The Upper Choctawhatchee is composed of the main channel, the West and East Forks of the Choctawhatchee and 24 major tributaries. The main channel is approximately 90 miles long.(GSA)
Upper Choctawhatchee Tributaries
There is a proposed regional drinking water reservoir proposed for the Little Choctawhatchee River that drains west Dothan and joins the mainstem on its eastern bank.
Double Bridges Creek runs just north of Geneva and meets the Choctawhatchee on its western bank just upstream of its confluence with the Pea. In addition to some pollution problems, this stream has contributed to flooding damages to the city of Geneva. (Troy and NRCS)
The Pea River, the largest tributary of the Choctawhatchee, is formed in Bullock County southeast of Union Springs and flows generally southwest for about 128 miles to join the Choctawhatchee near Geneva in Geneva County a short distance north of the Florida line. The Pea River subwatershed encompasses 1,542 square miles and sits just west of the Choctawhatchee mainstem. It flows 68 miles to Elba, then south for about 30 miles to the west of Samson, then gradually turns east and dips slightly into Florida before joining the Choctawhatchee River at mile 91.7 south of Geneva. 93% of the subbasin is in Alabama and 7% in Florida. (Corps)
Fisheries in the Pea were assessed by Scott Mettee in 1970. He found 47 of the total 129 species found in the Choctawhatchee basin. The Pea is the only habitat for the green sunfish in the basin. (Corps)
Pea River tributaries
Flat Creek contains perhaps the most diverse mussel fauna of any section in the Choctawhatchee Basin accounting for 15 of the 21 species found. One species (Utterbackia peggyae) is found nowhere else in the watershed.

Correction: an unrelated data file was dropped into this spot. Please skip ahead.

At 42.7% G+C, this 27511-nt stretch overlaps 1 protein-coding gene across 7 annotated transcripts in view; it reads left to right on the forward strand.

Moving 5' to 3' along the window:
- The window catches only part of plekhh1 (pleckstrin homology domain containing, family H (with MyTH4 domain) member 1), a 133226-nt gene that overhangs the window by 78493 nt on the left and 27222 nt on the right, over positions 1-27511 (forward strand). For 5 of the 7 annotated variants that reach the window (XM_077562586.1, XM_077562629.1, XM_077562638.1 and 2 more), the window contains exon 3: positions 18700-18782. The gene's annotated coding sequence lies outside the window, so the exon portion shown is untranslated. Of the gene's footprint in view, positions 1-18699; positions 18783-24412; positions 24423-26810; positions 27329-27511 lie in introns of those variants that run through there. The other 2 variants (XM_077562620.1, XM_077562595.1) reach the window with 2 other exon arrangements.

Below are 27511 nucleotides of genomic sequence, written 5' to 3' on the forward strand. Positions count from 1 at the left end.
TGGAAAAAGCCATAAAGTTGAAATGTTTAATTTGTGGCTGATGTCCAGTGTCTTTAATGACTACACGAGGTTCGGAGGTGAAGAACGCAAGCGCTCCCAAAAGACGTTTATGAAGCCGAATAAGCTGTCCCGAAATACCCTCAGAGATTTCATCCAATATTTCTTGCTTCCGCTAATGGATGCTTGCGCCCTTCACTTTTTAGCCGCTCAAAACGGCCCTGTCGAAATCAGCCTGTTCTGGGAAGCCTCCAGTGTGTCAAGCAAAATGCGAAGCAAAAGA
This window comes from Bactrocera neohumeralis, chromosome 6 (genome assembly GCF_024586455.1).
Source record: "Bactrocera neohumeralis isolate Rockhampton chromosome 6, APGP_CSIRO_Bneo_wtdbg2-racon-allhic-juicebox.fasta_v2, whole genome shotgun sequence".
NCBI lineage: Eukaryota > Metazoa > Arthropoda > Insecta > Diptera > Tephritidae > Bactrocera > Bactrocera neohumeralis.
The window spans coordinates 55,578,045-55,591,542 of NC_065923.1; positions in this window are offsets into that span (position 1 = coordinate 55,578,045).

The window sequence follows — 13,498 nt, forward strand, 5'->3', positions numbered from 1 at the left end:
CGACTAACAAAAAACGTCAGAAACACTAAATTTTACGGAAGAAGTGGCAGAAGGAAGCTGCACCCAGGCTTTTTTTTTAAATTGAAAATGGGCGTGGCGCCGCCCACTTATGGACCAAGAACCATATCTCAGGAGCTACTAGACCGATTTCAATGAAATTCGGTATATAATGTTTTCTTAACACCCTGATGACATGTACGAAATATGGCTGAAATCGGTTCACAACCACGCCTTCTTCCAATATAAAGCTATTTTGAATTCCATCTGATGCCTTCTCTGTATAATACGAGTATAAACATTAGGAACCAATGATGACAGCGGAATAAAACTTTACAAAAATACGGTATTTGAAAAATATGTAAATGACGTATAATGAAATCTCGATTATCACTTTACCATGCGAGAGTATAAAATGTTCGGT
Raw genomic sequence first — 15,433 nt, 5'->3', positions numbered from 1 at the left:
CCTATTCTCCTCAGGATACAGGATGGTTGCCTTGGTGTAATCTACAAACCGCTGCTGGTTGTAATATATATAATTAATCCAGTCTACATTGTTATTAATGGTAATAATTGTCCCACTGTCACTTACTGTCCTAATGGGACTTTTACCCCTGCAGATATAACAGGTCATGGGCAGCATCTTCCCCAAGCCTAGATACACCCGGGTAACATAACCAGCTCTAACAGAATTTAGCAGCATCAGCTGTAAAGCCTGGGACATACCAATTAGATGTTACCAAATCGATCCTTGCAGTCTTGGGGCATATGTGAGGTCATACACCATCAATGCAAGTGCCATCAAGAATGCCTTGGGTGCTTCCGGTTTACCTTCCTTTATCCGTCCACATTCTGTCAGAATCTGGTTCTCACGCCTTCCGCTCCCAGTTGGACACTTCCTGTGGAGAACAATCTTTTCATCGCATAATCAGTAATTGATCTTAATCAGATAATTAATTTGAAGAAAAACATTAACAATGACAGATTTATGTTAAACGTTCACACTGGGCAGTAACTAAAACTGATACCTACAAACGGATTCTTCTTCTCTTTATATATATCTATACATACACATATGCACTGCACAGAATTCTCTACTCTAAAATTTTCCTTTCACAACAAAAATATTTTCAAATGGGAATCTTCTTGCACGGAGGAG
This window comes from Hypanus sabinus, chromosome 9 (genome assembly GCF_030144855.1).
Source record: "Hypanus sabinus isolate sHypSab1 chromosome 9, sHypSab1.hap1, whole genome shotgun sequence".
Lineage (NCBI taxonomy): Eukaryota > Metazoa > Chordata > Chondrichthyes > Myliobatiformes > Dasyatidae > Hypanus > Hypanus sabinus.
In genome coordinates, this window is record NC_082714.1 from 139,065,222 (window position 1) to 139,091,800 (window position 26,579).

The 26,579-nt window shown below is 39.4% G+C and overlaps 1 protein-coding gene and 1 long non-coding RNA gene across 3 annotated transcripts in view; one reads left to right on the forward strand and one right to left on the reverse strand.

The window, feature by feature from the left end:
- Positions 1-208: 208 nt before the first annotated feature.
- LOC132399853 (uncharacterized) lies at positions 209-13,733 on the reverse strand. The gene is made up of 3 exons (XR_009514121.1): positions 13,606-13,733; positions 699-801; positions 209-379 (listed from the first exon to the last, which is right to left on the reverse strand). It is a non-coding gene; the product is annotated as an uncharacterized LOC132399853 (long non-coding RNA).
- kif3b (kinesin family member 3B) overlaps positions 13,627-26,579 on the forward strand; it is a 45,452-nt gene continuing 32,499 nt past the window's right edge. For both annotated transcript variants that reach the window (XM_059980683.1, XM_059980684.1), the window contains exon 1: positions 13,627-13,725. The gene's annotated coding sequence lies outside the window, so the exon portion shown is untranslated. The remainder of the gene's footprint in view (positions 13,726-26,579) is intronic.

Big Creek and Whitwater Creek are significant tributaries to the Pea that orginate just below Troy, AL
Choctawhatchee Bay and Santa Rosa Sound are sandy, shallow, greenish-brown expanses of brackish water surrounded by marsh grasses and oyster beds. At the east end of the bay, the Choctawhatchee River winds its way through a swamp to dump its tannic stained water into the bay. At the west end of the bay, Santa Rosa Sound connects the bay to Pensacola Bay, as a 40 mile long saltwater river that daily reverses course on the tide change. At the south end of the bay is the Destin Pass into the Gulf of Mexico. The arrangement of these passes and saltwater channels forces large shifts in the salt concentrations of the bay on each tide, making the growth of some type of sea grasses impossible.
As a result only patches of brown sea grass grow underwater and only in shallow flats on the bay, and small patches of oyster beds grow, leaving much of the bay bottom bare mud&sand. As a result, aquatic life in the bay hugs the marshes on the edges of the bay, around bridges/pillings and piers, and around these patches of grass and oysters. The large fishes, which cannot always hug this sparse cover, hug drop offs and tide current edges in the passes and channels.
For tributaries for the lower Choctawhatchee Basin in Florida see EPA websiste or NRCS report.